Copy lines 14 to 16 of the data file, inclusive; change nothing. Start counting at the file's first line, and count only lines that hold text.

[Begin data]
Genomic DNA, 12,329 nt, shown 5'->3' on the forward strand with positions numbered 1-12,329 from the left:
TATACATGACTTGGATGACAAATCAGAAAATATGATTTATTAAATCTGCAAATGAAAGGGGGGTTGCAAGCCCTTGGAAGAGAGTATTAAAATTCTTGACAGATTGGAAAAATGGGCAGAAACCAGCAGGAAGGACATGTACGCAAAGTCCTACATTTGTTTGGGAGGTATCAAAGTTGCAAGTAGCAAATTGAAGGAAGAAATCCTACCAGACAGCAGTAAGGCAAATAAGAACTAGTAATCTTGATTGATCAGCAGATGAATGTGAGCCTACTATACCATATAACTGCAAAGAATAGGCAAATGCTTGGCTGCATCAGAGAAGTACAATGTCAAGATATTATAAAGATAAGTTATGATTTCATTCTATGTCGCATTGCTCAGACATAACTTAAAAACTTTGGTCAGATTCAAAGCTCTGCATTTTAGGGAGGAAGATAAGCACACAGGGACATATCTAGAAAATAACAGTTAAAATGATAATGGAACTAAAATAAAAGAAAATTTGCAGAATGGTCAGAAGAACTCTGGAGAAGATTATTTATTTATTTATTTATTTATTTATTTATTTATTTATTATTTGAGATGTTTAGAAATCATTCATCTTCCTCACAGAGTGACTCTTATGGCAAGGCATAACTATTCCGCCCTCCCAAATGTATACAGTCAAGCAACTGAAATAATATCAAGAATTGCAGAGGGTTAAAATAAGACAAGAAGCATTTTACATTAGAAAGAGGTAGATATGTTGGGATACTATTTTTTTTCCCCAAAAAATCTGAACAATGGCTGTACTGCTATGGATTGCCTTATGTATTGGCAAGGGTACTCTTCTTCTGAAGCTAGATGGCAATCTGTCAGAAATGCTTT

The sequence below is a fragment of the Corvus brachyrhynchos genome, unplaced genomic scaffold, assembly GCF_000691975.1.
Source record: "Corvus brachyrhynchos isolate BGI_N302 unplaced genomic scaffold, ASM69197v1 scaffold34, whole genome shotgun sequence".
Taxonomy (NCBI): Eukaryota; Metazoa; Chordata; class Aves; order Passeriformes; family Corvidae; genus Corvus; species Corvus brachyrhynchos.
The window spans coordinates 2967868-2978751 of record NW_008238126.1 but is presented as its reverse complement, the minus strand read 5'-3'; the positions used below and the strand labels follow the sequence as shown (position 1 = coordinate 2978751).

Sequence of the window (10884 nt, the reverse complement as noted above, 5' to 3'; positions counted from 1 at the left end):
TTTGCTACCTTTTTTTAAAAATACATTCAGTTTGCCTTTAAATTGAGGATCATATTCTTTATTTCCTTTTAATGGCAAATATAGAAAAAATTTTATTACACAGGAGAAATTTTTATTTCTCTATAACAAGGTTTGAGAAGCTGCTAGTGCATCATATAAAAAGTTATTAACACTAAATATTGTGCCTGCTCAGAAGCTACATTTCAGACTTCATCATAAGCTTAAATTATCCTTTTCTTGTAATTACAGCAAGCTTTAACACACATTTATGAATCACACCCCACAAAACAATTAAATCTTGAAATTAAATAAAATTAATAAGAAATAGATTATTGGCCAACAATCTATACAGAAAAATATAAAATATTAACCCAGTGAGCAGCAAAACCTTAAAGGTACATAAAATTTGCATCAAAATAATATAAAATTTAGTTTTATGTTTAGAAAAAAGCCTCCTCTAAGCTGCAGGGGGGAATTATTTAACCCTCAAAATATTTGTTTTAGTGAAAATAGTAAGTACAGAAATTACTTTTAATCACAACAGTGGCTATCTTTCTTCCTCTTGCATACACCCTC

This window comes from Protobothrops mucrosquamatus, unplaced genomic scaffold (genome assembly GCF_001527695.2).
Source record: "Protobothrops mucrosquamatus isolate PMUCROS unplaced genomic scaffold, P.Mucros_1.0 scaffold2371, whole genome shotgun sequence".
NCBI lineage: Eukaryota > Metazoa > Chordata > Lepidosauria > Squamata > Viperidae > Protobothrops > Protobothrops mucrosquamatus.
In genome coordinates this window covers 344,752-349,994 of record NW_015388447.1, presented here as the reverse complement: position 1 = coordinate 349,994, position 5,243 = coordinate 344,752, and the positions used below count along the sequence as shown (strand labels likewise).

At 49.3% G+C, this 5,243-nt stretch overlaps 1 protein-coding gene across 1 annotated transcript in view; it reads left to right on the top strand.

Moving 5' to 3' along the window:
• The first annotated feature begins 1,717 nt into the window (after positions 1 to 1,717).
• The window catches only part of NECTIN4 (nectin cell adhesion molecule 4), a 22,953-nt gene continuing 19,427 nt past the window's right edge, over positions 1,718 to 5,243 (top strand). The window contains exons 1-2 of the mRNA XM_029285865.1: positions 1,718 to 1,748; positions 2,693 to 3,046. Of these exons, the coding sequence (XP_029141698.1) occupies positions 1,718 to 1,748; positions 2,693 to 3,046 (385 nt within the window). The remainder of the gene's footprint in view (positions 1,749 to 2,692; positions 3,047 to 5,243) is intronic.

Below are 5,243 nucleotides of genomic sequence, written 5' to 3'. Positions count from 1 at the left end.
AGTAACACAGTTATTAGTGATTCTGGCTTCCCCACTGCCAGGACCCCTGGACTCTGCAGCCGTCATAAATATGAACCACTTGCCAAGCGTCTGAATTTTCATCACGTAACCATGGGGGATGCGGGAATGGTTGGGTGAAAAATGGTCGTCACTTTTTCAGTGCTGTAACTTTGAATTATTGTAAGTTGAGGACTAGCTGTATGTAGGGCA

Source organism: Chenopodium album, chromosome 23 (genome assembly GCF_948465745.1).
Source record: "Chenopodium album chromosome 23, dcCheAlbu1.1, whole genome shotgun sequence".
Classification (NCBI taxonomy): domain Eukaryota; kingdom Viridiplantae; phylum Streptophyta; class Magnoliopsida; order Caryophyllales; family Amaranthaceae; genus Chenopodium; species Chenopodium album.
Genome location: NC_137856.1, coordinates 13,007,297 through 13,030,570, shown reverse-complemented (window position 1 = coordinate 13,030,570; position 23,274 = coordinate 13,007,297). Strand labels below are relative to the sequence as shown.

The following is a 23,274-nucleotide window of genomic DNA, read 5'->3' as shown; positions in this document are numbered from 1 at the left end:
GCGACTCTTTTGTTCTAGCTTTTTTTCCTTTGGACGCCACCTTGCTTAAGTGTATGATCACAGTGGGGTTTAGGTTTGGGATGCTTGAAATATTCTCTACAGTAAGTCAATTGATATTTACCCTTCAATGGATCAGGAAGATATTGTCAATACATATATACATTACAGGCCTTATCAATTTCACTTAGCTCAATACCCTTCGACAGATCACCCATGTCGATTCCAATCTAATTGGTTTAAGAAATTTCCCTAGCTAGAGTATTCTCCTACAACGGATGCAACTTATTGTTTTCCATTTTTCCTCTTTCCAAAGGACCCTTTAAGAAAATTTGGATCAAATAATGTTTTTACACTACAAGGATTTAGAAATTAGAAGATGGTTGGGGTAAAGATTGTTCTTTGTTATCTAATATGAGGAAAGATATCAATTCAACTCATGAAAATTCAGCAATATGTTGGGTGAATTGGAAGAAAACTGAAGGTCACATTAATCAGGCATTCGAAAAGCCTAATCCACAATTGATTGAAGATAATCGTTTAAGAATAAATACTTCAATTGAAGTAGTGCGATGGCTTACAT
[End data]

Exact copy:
Moving 5' to 3' along the window:
• The first annotated feature begins 1,717 nt into the window (after positions 1 to 1,717).
• The window catches only part of NECTIN4 (nectin cell adhesion molecule 4), a 22,953-nt gene continuing 19,427 nt past the window's right edge, over positions 1,718 to 5,243 (top strand). The window contains exons 1-2 of the mRNA XM_029285865.1: positions 1,718 to 1,748; positions 2,693 to 3,046. Of these exons, the coding sequence (XP_029141698.1) occupies positions 1,718 to 1,748; positions 2,693 to 3,046 (385 nt within the window). The remainder of the gene's footprint in view (positions 1,749 to 2,692; positions 3,047 to 5,243) is intronic.